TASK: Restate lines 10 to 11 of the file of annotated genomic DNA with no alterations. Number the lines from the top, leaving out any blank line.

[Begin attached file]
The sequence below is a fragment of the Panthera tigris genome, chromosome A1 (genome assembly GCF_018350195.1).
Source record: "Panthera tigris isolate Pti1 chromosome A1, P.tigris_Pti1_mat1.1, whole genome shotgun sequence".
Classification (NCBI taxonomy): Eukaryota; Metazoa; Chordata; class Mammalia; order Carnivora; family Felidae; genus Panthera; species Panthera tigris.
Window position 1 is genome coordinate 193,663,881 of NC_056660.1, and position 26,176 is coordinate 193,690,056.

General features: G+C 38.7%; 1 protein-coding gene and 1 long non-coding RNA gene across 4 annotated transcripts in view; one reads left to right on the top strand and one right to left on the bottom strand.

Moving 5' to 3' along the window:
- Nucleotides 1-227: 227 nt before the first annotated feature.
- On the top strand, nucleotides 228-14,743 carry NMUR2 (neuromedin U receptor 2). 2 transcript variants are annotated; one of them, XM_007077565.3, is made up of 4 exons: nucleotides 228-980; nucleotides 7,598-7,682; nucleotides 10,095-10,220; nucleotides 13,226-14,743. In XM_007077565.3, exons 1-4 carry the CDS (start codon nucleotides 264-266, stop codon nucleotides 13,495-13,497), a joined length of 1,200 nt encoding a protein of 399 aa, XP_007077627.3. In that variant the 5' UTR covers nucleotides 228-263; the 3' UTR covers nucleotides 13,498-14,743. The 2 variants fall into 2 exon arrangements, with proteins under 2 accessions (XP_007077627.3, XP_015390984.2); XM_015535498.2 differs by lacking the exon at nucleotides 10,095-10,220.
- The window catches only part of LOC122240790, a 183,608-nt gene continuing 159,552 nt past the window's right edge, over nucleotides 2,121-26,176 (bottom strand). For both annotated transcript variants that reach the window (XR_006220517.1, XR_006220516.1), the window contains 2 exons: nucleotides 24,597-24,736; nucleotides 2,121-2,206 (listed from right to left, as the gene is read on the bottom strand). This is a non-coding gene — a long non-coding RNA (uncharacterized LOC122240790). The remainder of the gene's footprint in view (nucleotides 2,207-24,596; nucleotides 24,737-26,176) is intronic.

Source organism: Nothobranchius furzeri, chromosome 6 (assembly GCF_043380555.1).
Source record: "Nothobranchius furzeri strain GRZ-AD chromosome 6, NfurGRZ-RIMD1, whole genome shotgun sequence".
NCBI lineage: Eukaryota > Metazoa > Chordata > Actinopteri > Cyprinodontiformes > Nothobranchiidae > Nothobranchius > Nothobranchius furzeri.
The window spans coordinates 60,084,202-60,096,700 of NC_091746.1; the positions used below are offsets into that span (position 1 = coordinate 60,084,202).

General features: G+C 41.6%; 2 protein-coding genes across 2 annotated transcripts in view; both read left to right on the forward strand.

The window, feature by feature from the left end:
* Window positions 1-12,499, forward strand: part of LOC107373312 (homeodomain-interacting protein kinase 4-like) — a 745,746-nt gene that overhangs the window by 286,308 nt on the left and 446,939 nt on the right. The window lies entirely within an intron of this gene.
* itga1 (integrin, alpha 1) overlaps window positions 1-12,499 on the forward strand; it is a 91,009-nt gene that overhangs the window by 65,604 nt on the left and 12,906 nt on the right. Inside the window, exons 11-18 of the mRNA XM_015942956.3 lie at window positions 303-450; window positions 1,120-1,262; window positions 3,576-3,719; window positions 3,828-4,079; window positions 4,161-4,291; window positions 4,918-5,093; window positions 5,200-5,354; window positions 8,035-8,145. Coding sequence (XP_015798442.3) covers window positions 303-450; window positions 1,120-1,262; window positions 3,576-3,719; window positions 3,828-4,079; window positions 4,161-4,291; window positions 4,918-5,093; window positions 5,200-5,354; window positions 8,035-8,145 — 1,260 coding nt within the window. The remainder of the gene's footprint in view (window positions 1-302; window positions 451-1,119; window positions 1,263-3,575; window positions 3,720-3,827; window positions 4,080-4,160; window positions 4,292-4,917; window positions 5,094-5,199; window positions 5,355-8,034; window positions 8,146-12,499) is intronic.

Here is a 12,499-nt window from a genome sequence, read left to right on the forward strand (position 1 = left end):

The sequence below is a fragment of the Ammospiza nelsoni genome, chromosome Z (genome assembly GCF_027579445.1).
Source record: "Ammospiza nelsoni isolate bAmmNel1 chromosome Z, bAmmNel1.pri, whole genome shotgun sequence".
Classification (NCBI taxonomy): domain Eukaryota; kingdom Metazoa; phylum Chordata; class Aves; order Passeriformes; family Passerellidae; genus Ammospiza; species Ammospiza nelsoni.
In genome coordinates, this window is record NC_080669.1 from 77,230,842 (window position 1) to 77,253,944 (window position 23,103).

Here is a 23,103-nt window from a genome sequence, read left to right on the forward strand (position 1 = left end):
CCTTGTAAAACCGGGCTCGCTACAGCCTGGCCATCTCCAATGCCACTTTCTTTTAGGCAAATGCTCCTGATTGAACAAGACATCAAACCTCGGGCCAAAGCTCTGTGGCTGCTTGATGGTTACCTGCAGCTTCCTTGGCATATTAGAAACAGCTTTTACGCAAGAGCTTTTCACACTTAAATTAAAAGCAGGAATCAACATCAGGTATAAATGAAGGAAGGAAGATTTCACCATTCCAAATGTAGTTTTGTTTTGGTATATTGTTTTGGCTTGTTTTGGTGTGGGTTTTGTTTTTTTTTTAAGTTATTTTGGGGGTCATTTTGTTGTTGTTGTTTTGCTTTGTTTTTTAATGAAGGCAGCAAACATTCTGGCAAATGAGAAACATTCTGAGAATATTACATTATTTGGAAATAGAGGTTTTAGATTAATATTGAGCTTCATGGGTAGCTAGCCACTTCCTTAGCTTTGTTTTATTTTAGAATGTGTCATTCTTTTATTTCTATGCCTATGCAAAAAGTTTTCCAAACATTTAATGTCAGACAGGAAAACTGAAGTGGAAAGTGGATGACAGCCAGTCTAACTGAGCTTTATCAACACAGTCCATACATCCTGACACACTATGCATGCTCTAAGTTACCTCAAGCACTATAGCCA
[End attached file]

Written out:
Source organism: Nothobranchius furzeri, chromosome 6 (assembly GCF_043380555.1).
Source record: "Nothobranchius furzeri strain GRZ-AD chromosome 6, NfurGRZ-RIMD1, whole genome shotgun sequence".